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What diehard fans don't even know about God of War

There are some things that are very obvious about 2018's God of War, like the fact that it is a really good game. Sony's Santa Monica Studio managed to make the masterpiece stand out in a year of seriously good games that could have overshadowed its early 2018 release. Even with games like Marvel's Spider-Man and Red Dead Redemption 2 taking up space on everyone's consoles, God of War deservedly snatched up Game of the Year at 2018's Game Awards. It has captured the hearts, minds, and spare time of many, but there is more to this game than meets the eye.

You don't have to be an expert in Norse mythology to play God of War, but a rudimentary education in the Icelandic language might make players appreciate the game all the more. God of War has layers. The concept of Kratos crushing and killing his way through a whole new pantheon may not seem complicated on the surface, but the Nine Realms are wide and full of secrets.

Zombie fans might recognize the score

Video game scores have many jobs to juggle. They are meant to immerse the player, evoke emotion, and become a memorable part of the experience. The God of War soundtrack does so deftly, submerging the player in a world of gods and monsters with melodies crafted by an expert hand. In fact, that hand has made consistently iconic songs for a good number of fan favorite shows. Ever watched an episode of The Walking Dead? Battlestar Galactica? Outlander? Then you've heard Bear McCreary's musical genius before.

McCreary called his work composing the score for the game a "daunting and challenging dream project." His main concern was how music could guide the audience through the twisting story while still calling back to the main theme. McCreary threw himself into the task of making a theme that would do justice to a complicated character like Kratos. His theme doubles as the main theme and can be found in almost all other songs. "I used these three notes so consistently that I hope they achieve a shorthand with the audience, a Pavlovian response that instantly recalls all the other moments they were heard," he wrote in a PlayStation blog post. "On the soundtrack album, Kratos' Theme is featured on nearly every track, in one form or another, but is presented most obviously in the title track, 'God of War.'"

The Infinity Gauntlet is in the game

Who would win in a fight: Kratos or Thanos? The obvious answer would be whoever happens to be wielding the all-powerful Infinity Gauntlet. The ability to manipulate time, reality, and existence is pretty OP, after all. As big and beefy as Kratos is, a fight against Thanos is one that he might lose. Unless he also had an Infinity Gauntlet at his disposal. Which he does.

In a clever reference to Avengers: Infinity War that was released just a week after God of War, the game features an ancient relic that sounds suspiciously familiar. The Shattered Gauntlet of Ages was deemed too powerful, and so the stones that give it power were scattered throughout the Nine Realms. The six Enchantments line up nicely with the soul, reality, space, mind, power, and time stones, but have cooler names like Muspelheim's Eye of Power and Ivaldi's Corrupted Mind. The gauntlet on its own isn't that impressive, but the Enchantments will give it a punch to be reckoned with. However, in order to equip a maximum of three enchantments into the Shattered Gauntlet of Ages, the talismen has to be fully upgraded.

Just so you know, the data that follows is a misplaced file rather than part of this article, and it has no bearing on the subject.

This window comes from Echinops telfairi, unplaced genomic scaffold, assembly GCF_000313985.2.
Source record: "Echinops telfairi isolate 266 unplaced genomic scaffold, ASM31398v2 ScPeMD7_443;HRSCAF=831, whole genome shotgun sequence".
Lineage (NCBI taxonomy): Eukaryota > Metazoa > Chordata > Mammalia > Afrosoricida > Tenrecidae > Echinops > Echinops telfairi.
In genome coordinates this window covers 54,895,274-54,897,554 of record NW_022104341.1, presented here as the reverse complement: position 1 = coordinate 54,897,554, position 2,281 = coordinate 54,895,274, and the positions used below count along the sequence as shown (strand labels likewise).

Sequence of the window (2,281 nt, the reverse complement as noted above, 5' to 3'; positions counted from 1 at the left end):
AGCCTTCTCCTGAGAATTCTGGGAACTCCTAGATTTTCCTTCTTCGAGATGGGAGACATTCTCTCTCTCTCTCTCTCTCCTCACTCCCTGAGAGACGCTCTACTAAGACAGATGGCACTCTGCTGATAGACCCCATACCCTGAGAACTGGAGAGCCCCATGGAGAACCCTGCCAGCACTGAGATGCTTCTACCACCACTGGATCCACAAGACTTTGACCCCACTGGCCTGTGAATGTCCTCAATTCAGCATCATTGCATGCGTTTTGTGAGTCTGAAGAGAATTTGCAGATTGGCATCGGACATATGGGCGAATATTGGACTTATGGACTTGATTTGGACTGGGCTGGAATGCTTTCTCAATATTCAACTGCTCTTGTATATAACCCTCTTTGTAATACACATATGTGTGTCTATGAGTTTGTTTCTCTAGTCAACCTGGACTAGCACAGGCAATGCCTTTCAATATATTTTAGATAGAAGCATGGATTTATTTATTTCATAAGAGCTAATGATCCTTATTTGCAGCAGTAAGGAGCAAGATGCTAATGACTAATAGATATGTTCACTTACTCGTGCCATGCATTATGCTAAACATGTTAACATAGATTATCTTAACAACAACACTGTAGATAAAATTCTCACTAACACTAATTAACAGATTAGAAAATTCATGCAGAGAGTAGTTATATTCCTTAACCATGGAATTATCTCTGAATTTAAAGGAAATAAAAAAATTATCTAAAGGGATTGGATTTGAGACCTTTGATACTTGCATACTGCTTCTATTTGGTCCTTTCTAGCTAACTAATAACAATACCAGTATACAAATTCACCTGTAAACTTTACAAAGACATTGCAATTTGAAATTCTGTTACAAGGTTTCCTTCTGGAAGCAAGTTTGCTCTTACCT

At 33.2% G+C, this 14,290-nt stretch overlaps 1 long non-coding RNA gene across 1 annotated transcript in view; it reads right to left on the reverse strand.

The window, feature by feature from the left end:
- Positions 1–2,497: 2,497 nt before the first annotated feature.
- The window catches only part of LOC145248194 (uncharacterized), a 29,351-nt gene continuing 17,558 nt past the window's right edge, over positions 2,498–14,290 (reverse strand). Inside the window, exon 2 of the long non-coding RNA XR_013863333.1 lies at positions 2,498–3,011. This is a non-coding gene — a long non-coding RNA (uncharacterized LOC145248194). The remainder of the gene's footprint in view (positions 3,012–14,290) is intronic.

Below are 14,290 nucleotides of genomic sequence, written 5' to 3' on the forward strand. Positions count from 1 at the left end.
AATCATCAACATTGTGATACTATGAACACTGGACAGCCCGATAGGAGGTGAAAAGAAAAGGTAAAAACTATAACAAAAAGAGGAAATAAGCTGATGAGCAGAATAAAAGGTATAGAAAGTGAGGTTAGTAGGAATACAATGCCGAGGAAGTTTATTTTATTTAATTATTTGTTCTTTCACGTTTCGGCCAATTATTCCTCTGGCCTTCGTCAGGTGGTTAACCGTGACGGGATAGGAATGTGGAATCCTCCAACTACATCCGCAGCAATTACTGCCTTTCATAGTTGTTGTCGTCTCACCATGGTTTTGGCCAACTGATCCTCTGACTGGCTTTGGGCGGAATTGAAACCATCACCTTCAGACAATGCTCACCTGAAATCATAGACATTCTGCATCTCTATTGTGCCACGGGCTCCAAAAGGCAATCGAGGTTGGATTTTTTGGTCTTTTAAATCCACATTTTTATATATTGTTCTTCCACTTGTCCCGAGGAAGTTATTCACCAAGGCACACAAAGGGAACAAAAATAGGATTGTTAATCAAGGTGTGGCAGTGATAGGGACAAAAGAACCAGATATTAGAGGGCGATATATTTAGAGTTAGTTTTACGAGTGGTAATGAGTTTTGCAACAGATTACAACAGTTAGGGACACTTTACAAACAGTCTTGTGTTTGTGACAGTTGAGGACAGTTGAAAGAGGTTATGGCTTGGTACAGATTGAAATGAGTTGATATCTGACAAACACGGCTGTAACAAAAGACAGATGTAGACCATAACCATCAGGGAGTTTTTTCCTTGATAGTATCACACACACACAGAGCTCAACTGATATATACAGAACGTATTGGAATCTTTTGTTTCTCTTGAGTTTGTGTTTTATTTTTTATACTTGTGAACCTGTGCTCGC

Fully upgrading the gauntlet requires a load of hacksilver, 43 Dust of the Realms, and all five Dragon Tears found in the game. Then to get the Enchantments, players will have to hack their way through a couple Valkyries. There's a lot of time and effort in store for players who want to match up to the Mad Titan himself.

Reading Icelandic will come in handy

Kids usually don't have tattoos at such a young age, but Atreus is no normal boy. His dad, Kratos, is significantly tatted up with his signature red whorls, but if players look closely and squint a bit during cutscenes, they may notice that Atreus has a few tattoos of his own.

It's one thing to notice the tattoos, but a wholly different task to be able to read them. The tattoos are written out in the sharp, runic marks, evidently passed down from his mother Faye. It's hard to imagine Kratos making such delicate marks. On Atreus' neck is one tattoo that reads "logn hugr" which means "steady mind" in Icelandic. Wrapped around his right arm like a bracelet is "happ-skejtr" or "lucky shot"; the words for "strong arm" run through the circle. This seems like a kind of good luck talisman for his bow when paired with the words on the back of his hand, "hrađa hönd" that translate to "quick hand."

Atreus also has rings around his fingers and other seemingly random letters, but the tattoos on his neck and arms were clearly meant as a reminder from his mother.

Baldur's tattoos are slightly more ominous

The various runes scattered throughout the game give God of War a kind of Nordic authenticity, but these runes do more than just look cool. Erudite fans have been compiling and deciphering what the messages sprinkled throughout the game mean. Of course, players can make their way throughout the whole of Kratos and Atreus' journey without knowing what the marks say, but if they happen to be able to read them, there are some omens written on skin.